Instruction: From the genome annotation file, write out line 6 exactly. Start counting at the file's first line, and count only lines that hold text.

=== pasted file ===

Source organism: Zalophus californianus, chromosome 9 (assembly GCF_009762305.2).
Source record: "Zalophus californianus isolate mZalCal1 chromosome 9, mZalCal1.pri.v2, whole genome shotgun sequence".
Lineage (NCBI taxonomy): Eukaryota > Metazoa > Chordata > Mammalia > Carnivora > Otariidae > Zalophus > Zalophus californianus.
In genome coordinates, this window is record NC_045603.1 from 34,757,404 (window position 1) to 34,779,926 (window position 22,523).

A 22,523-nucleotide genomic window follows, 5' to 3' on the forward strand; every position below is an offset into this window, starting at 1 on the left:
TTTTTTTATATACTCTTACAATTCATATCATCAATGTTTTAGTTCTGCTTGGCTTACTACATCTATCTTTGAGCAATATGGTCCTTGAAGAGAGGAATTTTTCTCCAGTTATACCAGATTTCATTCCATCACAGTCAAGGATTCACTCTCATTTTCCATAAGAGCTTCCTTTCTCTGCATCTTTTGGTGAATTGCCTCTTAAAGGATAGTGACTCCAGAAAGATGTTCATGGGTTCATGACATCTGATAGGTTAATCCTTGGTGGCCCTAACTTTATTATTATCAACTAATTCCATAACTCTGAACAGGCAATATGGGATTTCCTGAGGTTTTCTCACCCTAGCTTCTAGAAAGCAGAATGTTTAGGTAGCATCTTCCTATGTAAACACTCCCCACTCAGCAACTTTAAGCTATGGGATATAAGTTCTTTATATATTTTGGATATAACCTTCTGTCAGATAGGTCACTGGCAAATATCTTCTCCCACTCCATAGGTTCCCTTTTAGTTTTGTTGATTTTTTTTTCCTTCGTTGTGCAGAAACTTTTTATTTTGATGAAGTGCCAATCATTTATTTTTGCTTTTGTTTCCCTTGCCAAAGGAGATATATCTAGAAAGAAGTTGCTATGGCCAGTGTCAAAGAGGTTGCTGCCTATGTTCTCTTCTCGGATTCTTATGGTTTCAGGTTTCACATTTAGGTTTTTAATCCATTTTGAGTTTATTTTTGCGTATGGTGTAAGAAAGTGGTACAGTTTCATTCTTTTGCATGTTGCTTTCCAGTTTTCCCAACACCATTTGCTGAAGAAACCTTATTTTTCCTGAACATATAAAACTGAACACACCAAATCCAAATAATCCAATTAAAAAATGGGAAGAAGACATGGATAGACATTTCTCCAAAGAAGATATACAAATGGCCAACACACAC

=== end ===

TTTTTTTATATACTCTTACAATTCATATCATCAATGTTTTAGTTCTGCTTGGCTTACTACATCTATCTTTGAGCAATATGGTCCTTGAAGAGAGGAATTTTTCTCCAGTTATACCAGATTTCATTCCATCACAGTCAAGGATTCACTCTCATTTTCCATAAGAGCTTCCTTTCTCTGCATCTTTTGGTGAATTGCCTCTTAAAGGATAGTGACTCCAGAAAGATGTTCATGGGTTCATGACATCTGATAGGTTAATCCTTGGTGGCCCTAACTTTATTATTATCAACTAATTCCATAACTCTGAACAGGCAATATGGGATTTCCTGAGGTTTTCTCACCCTAGCTTCTAGAAAGCAGAATGTTTAGGTAGCATCTTCCTATGTAAACACTCCCCACTCAGCAACTTTAAGCTATGGGATATAAGTTCTTTATATATTTTGGATATAACCTTCTGTCAGATAGGTCACTGGCAAATATCTTCTCCCACTCCATAGGTTCCCTTTTAGTTTTGTTGATTTTTTTTTCCTTCGTTGTGCAGAAACTTTTTATTTTGATGAAGTGCCAATCATTTATTTTTGCTTTTGTTTCCCTTGCCAAAGGAGATATATCTAGAAAGAAGTTGCTATGGCCAGTGTCAAAGAGGTTGCTGCCTATGTTCTCTTCTCGGATTCTTATGGTTTCAGGTTTCACATTTAGGTTTTTAATCCATTTTGAGTTTATTTTTGCGTATGGTGTAAGAAAGTGGTACAGTTTCATTCTTTTGCATGTTGCTTTCCAGTTTTCCCAACACCATTTGCTGAAGAAACCTTATTTTTCCTGAACATATAAAACTGAACACACCAAATCCAAATAATCCAATTAAAAAATGGGAAGAAGACATGGATAGACATTTCTCCAAAGAAGATATACAAATGGCCAACACACAC